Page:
Keep the flame alive
Despite the passage of time, there are still enough Filipinos who remember where they were and what they were doing when President Ferdinand Marcos announced the declaration of martial law.
That day, people woke up to a strange silence: There was neither TV nor radio, and no newspapers arrived on doorsteps. Unbeknownst to many, soldiers had raided media outlets and padlocked the premises; members of the political opposition, prominent activists, labor organizers and media personalities were arrested and detained; Congress was dissolved; and in the days that followed there took place an orgy of draconian rule, typified by law enforcers accosting long-haired young men and giving them street-side haircuts. A curfew was imposed.
Meanwhile, hundreds of young and not-so-young individuals left their homes to take up arms against the government, going “UG,” the then-current slang for “underground.” In the years that followed, these same young folk, among them the best, the brightest and most idealistic of their generation, would be killed in battles or else arrested and detained in the “ABCs”—shortcut for the military camps Aguinaldo, Bonifacio and Crame—or in hastily-constructed provincial barracks. There, they were held without charges or a hearing and routinely tortured. Others simply disappeared, their whereabouts still a mystery to this day.
So much more happened in the 14 years of Marcos rule—including the plunder of the economy by the Marcoses and their cronies—than this necessarily brief recap of martial law can contain. But however brief, it is history, remembered and lived, often in painful flashbacks or in angry outbursts when attempts are made to sanitize or burnish the ugly truth.
Leading the campaign to “spin” the story of martial law are the surviving Marcoses. And given how they have somehow managed to worm themselves back into positions of power, they can’t be blamed for believing the Filipino people have forgiven them or forgotten their sins.
But lately, there have been displays of stubborn refusal to let the Marcoses go their merry way. And remarkably, leading the chorus of denunciation are millennials or even a younger cohort. They were not even born when martial law was declared, and for most of their lives knew about the years between 1972 and 1986 only through stories their parents would share, or read about them in brief paragraphs in textbooks. But by some miracle, they bravely resist the temptation to forgive and forget.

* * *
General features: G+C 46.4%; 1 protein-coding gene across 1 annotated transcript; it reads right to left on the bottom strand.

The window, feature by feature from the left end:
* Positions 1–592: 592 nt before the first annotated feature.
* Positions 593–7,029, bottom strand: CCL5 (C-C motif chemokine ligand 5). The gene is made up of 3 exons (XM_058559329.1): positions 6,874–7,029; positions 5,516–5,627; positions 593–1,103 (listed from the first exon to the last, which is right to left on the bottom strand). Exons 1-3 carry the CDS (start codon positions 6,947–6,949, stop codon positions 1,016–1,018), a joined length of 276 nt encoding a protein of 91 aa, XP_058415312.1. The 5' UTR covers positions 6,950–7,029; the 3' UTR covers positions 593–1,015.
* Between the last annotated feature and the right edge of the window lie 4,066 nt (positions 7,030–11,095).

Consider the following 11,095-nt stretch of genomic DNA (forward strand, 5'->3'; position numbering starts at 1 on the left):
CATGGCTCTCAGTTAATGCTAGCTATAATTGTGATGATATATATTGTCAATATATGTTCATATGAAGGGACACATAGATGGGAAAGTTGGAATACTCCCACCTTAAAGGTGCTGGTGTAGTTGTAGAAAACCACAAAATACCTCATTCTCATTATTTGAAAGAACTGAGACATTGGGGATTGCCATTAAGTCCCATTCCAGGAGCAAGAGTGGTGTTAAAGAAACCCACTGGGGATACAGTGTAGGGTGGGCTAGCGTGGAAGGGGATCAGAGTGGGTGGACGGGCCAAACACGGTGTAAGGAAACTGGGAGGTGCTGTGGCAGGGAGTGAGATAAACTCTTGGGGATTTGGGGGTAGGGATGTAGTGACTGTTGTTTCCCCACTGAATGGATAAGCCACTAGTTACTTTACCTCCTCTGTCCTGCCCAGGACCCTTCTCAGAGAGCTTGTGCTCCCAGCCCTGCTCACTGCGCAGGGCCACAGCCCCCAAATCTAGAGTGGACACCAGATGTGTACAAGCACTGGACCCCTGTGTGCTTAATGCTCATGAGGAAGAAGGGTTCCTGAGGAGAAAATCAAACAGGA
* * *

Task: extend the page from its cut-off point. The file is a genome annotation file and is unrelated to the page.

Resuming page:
Remarkably, the sites of two of the latest confrontations have been venues for art and culture, and the target of their ire has been Irene Marcos-Araneta, the youngest of the Marcos children and the one who did not even dip a toe in national politics. But at the opening of the Areté “hub for creativity and innovation” of Ateneo de Manila University last April, Marcos-Araneta’s presence caused such a scandal that students and alumni were moved to protest the invitation given to her, and led to the resignation of its executive director.
Again, it was Irene who drew public ire when she recently attended a play by the University of the Philippines’ resident drama group Dulaang UP. She was greeted by a lightning rally of students loudly denouncing her presence, causing the group’s officials to later issue a public apology.
There were those who were quick to rush to Marcos-Araneta’s defense, protesting that art and politics are two distinct concerns and that patronage of the arts should not be contingent on one’s political stance. But perhaps the daughter was only taking a leaf from her mother Imelda’s playbook. For it was The Iron Butterfly’s conceit that, during their time in power, she was the country’s benevolent patroness of the arts.
Are the protests against Irene, and the determined pushback against attempts by Marcos enablers and supporters to normalize this unrepentant family’s presence in history and society, a sign that justice and accountability are close to settling their unfinished business with the dictator and his heirs? That seems doubtful, given that eldest daughter Imee has just won a seat in the Senate, and son Bongbong seems suspiciously confident of winning his electoral protest against Vice President Leni Robredo. Still, on this anniversary of the declaration of martial law, the country would do well to keep the flame of remembrance alive, and keep reminding the Marcoses that they have yet to atone for the “lost” years of martial law, and that the resolve among many Filipinos to see justice done remains robust despite the passage of years.
Never, never and never again.
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